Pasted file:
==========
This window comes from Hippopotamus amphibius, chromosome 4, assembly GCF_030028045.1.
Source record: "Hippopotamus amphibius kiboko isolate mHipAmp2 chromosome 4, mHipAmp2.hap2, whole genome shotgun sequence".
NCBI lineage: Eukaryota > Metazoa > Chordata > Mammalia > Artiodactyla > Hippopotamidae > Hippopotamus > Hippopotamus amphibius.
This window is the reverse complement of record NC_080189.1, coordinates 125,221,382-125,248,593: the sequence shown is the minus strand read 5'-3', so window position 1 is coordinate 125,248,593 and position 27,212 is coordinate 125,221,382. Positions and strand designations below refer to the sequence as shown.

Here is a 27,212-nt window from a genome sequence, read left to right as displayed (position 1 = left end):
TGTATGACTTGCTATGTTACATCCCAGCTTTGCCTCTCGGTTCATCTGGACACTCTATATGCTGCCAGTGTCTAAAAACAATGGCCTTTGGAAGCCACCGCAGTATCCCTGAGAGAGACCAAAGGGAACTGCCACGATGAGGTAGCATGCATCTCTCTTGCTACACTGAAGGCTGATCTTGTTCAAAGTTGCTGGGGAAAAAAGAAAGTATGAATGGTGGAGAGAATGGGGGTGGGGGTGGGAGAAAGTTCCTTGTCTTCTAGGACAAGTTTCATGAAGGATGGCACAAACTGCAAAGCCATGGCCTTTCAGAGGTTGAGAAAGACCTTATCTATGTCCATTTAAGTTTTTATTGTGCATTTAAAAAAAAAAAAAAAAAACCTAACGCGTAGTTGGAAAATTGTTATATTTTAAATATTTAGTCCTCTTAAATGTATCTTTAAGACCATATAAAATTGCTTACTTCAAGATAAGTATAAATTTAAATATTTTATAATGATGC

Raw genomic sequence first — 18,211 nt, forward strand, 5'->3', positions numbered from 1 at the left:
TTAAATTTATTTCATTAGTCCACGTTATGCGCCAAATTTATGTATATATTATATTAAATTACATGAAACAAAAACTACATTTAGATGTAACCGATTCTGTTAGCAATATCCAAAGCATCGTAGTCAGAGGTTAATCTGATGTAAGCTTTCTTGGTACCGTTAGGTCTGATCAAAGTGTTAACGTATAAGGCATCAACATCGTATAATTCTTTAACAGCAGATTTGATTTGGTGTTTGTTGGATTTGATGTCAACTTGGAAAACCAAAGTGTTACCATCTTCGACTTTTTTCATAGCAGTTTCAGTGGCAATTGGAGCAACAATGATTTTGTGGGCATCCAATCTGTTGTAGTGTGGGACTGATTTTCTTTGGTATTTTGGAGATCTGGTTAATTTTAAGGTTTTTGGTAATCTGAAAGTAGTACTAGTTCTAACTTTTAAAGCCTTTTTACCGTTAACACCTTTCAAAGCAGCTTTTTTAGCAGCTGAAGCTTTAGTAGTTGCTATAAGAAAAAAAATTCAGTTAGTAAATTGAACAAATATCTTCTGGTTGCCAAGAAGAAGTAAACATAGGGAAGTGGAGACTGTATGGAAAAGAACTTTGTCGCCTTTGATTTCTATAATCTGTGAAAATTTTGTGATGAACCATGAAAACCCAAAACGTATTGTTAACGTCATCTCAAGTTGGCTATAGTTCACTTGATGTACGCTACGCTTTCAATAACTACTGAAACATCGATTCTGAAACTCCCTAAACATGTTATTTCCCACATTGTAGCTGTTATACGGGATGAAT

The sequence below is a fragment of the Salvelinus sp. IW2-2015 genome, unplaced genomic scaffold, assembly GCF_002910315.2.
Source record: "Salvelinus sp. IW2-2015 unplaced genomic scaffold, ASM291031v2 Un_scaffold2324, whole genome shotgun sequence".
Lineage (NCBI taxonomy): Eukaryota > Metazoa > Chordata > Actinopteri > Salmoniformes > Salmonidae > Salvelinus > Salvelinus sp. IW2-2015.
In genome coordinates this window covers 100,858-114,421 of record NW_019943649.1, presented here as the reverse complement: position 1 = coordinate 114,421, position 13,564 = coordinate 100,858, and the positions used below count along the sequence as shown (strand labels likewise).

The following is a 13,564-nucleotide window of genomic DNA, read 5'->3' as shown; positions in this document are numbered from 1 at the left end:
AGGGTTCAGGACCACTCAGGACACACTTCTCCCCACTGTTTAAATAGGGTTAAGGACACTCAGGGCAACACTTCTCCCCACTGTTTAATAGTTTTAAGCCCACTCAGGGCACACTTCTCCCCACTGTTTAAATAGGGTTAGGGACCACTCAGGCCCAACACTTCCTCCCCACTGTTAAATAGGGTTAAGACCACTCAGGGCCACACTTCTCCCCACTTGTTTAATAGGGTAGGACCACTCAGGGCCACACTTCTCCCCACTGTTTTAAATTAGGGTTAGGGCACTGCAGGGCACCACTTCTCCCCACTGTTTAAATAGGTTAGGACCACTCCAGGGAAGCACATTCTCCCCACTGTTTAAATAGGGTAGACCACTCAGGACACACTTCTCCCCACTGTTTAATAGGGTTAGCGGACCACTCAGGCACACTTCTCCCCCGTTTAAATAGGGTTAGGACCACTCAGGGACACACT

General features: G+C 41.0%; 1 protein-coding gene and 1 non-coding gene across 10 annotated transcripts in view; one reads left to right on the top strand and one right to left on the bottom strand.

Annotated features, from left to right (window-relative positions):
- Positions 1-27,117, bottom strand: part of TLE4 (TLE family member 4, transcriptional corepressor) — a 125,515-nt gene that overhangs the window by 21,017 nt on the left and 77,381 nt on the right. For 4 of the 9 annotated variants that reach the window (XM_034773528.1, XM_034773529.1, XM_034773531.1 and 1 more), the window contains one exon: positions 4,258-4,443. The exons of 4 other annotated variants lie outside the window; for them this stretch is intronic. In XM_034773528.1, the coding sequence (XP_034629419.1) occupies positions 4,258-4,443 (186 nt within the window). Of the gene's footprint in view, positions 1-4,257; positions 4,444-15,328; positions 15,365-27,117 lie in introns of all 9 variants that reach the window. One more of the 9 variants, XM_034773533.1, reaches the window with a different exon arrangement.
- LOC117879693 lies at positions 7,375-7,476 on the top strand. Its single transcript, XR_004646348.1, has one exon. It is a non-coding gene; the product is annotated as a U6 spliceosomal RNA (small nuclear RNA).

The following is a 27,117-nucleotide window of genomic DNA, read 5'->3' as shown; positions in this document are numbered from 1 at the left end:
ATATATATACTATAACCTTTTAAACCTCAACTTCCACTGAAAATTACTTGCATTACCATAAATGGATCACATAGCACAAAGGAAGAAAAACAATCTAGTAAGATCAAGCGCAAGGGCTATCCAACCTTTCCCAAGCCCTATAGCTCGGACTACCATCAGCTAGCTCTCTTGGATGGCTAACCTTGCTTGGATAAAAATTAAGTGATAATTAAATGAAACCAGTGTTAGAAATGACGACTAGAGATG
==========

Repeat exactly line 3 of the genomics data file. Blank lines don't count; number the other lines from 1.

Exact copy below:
NCBI lineage: Eukaryota > Metazoa > Chordata > Mammalia > Artiodactyla > Hippopotamidae > Hippopotamus > Hippopotamus amphibius.